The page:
Are Florida's public school defenders part of the problem?
Here's an interesting take on the Florida parent groups that have grown into a major advocacy role for the public schools, from former Gradebook contributor Ron Matus on the Step Up For Students (corporate tax credit vouchers) Redefined blog:
"Some of the same people who say Jeb Bush and like reformers are out to trash public schools are the ones, in fact, who often trash public schools themselves. In their haste to throw stones, they put themselves in the position of dismissing the hard work of teachers and the hard-won gains of low-income students.
"I know that sounds harsh. But the past few weeks have yielded some notably brazen examples.
"In the wake of the FCAT writing fiasco, Fund Education Now, the Orlando-based parents group that has become a grassroots powerhouse, said the test results were “proof that Tallahassee’s ‘education reforms’ are an unmitigated disaster.” The group’s founders said “Bush’s policies have created the impression that Florida schools are failing,” according to StateImpact Florida, a group affiliated with National Public Radio. In an op-ed, co-founder Kathleen Oropeza argued that “fourteen years of unproven, expensive ‘reforms’ have not produced the rumored ‘Florida Miracle.’" ...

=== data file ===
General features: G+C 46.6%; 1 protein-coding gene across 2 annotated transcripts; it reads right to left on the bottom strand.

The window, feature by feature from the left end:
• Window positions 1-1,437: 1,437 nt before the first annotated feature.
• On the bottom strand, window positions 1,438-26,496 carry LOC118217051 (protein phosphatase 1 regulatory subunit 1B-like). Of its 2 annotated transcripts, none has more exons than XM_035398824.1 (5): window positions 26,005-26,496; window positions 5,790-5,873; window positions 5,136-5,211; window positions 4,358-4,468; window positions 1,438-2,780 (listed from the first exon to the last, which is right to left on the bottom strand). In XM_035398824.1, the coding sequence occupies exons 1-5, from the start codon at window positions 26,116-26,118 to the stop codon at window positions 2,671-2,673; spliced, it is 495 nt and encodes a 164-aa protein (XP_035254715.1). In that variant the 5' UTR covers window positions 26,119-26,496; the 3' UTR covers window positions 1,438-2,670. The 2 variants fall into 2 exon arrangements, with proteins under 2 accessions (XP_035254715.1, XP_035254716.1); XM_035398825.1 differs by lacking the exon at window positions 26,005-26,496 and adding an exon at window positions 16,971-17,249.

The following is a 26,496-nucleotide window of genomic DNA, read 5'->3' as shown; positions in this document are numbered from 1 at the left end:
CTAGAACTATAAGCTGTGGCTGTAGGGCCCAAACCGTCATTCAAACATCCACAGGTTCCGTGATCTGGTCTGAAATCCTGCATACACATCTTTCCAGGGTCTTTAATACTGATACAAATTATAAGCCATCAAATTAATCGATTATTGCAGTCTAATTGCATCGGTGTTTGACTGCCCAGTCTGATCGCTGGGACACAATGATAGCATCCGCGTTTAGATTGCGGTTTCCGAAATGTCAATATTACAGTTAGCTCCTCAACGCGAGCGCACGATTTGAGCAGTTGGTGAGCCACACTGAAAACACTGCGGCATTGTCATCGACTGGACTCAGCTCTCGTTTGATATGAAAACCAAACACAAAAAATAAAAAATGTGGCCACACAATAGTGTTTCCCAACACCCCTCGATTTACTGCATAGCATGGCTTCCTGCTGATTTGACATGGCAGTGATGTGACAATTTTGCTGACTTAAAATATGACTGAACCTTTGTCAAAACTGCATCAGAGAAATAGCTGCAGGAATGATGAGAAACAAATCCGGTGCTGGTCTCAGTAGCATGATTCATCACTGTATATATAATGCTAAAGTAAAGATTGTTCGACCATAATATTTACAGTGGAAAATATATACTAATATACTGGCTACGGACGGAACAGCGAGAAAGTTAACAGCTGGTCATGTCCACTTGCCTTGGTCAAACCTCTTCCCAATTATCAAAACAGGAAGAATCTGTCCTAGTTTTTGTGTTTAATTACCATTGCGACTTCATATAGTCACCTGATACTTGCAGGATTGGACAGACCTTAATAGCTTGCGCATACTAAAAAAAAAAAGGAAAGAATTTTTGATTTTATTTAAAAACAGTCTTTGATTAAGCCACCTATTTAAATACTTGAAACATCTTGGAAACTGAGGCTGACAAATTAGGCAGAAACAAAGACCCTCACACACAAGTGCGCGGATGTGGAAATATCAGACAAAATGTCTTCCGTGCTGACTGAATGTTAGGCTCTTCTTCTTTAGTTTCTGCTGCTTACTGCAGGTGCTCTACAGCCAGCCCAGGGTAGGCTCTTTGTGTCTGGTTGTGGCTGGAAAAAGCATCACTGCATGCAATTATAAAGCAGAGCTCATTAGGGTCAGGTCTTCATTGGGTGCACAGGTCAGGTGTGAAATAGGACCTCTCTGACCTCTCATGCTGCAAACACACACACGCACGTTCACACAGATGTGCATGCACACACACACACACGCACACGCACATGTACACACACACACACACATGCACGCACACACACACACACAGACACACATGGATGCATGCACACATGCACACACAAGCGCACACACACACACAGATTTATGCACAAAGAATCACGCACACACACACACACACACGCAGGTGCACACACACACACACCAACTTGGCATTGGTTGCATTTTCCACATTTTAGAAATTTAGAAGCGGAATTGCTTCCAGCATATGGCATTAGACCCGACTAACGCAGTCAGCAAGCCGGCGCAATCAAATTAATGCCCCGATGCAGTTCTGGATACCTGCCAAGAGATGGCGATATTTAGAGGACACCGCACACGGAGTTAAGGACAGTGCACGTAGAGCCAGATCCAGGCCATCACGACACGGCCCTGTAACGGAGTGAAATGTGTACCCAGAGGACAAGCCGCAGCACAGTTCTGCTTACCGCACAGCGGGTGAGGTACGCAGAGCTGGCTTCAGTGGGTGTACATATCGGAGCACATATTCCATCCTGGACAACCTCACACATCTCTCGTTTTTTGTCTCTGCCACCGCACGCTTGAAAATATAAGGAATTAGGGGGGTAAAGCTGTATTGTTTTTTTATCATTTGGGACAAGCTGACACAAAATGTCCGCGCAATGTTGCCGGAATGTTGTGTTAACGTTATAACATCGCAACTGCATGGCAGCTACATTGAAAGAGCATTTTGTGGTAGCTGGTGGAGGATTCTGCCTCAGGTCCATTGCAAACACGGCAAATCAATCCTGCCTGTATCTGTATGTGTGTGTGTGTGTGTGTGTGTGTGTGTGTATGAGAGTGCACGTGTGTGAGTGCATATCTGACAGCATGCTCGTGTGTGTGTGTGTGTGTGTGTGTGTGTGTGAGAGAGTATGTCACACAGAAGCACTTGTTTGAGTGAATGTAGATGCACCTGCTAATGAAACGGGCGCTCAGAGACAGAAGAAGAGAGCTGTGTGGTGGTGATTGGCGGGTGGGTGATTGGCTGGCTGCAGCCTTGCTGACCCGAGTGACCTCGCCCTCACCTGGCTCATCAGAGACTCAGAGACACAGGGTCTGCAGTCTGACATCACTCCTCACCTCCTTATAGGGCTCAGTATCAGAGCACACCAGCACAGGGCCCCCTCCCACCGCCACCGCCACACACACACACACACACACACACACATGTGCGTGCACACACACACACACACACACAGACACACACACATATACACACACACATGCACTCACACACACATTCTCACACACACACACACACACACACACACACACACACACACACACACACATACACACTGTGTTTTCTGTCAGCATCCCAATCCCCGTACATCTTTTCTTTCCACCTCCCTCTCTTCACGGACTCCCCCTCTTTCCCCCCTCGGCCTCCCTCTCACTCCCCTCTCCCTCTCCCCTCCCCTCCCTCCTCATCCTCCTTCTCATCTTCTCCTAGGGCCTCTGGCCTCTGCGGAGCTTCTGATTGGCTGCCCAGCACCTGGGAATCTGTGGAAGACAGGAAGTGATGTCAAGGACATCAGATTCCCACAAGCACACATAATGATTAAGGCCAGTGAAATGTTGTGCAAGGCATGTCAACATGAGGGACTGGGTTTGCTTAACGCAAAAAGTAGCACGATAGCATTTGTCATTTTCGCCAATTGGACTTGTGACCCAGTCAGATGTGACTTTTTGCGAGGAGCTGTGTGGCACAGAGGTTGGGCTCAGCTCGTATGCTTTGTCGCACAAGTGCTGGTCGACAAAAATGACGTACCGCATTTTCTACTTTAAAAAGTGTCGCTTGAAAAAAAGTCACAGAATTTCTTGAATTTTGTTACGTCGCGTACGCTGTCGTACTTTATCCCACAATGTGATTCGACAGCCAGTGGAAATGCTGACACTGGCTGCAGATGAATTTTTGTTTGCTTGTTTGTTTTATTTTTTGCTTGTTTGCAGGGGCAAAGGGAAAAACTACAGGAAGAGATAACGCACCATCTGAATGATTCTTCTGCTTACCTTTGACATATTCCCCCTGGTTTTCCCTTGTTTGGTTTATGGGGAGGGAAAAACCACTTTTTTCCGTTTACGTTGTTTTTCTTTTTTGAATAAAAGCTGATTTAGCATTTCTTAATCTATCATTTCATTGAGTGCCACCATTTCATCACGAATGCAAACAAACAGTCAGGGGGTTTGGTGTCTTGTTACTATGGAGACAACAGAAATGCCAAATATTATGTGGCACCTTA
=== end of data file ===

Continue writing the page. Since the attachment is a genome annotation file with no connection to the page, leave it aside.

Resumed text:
"Here’s what all these statements have in common: a complete refusal to acknowledge that Florida students have made some of the most dramatic improvements in the nation in the past 14 years. NAEP results show this. AP results show this. Graduation rates show this. In the 1990s, one academic indicator after another showed Florida kids wearing dunce caps in the nation’s academic cellar. But in the last four years no less a respected arbiter of education quality than Education Week has ranked Florida No. 11, No. 8, No. 5 and No. 11, respectively, among all 50 states. It must be emphasized that the gains have been especially strong for low-income and minority students. Reform supporters have rightly lauded the trend lines, rightly noted there are miles to go, and, again and again, rightly thanked the talented, driven teachers who were essential to making it happen."
Check out his entire provocative argument, and consider whether there's any truth to the notion that the people who say they're supporting the system are actually knocking it down.